Creating a Recipient Policy

Creating a Recipient Policy


You want to create a recipient policy to configure an additional email address or mailbox manager policy.


Using a graphical user interface
  1. Open the Exchange System Manager (ESM) snap-in.

  2. In the left pane, browse to the Recipients Recipient Policies container.

  3. Right-click on Recipient Policies and select New Recipient Policy.

  4. Select the property pages you a want on the recipient policy form and click OK.

  5. Enter the recipient policy name.

  6. Click on Filter Rules, click Modify, select the search criteria, click OK.

  7. Read the warning message that is displayed and click OK.

  8. Set the desired policies on the E-Mail Addresses (Policy) and Mailbox Manager Settings (Policy) tabs.

  9. When you are done, click OK.


Recipient policies are used for controlling how the RUS stamps mail-enabled objects. It is in charge of stamping objects with the correct email addresses as well as Mail-box Manager settings, such as automatically deleting and reporting on messages that exceed certain ages and sizes. Companies that have multiple divisions and want different email addresses for users in the different divisions use multiple recipient policies for configuring the email addresses. Each recipient policy has a filter that specifies the mailboxes it should configure with its rules.

Recipient policy is too involved to do simply from the command line or through VBScript. Several of the values in the Active Directory msExchRecipientPolicy class are binary types, which are not trivial to manipulate with LDIF or VBScript. If you wish to programmatically create recipient policies, you can do it, but you will need to use something a bit more involved such as Visual Basic or C++.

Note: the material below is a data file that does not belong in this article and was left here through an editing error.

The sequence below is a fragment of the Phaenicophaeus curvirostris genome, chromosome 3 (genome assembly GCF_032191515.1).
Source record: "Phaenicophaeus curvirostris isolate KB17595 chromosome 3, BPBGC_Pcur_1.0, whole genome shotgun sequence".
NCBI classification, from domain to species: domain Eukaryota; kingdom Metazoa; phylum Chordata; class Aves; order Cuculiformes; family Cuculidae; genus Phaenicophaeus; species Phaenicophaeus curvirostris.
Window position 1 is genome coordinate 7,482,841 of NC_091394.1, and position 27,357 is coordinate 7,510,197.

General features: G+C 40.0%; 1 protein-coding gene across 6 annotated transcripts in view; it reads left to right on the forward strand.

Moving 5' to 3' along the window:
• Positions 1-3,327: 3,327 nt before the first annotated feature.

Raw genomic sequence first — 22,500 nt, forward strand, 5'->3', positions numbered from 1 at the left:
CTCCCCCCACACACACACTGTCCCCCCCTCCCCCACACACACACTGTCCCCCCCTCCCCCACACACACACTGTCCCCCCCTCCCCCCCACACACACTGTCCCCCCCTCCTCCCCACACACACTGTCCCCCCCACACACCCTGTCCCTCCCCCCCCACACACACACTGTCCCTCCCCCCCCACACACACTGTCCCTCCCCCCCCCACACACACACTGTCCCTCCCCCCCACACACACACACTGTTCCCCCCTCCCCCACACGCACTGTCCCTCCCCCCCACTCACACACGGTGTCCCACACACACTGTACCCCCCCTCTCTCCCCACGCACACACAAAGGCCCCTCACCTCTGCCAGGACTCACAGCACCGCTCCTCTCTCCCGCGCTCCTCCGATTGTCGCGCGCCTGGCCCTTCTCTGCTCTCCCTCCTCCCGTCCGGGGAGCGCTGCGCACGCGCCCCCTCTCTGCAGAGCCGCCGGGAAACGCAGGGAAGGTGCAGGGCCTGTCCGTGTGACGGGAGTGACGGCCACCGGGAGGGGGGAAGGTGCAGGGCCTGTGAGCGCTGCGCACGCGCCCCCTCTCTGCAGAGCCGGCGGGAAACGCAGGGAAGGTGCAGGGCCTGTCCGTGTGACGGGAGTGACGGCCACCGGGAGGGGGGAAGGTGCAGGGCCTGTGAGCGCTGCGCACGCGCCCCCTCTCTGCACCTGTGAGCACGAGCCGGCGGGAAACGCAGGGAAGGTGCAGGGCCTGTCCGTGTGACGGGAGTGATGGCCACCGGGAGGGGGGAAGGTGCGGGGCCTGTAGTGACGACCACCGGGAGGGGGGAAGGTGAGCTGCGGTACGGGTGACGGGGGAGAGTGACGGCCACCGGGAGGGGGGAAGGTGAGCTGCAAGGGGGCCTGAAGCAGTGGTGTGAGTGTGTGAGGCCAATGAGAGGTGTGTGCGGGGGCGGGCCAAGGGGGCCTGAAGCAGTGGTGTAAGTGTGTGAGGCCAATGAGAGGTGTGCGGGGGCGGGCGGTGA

Managing recipient policies requires Exchange Full Administrator permissions. See the "Discussion" for Recipe 22.7.

One note of warning: do not test the manipulation of recipient policies in your production environment. Changes to recipient policies get stamped on many or possibly all mail-enabled objects in the directory, and you could unintentionally bring down entire sections of your mail delivery system. Due to its widespread effect, you could have great difficulty getting it all back up and running quickly. For example, one company that shall remain nameless went through a merger process and was trying to standardize some of their mail systems. Unfortunately, they unintentionally changed the primary email address of more than 100,000 employees with one small incorrect recipient policy change. Due to the type of mistake, this wasn't noticed internally. It took a couple of days for people outside of the company to notice and report the issue to the company before it got worked on and corrected. In the meanwhile, most email going into the company from the outside was not properly delivered.

See Also

Recipe 22.7, MS KB 249299 (How to Configure Recipient Policies in Exchange), MS KB 319201 (How to Use Recipient Policies to Control E-mail Addresses in Exchange 2000), MS KB 259381 (XADM: How to Create a Custom Recipient Policy Based on Routing Groups), MS KB 319188 (How to Use Recipient Policies to Control Mail-boxes in Exchange 2000 and Exchange 2003), MS KB 325921 (How to Configure E-mail Addresses Based on Domain Membership), and MS KB 328738 (XADM: How the Recipient Update Service Applies Recipient Policies)

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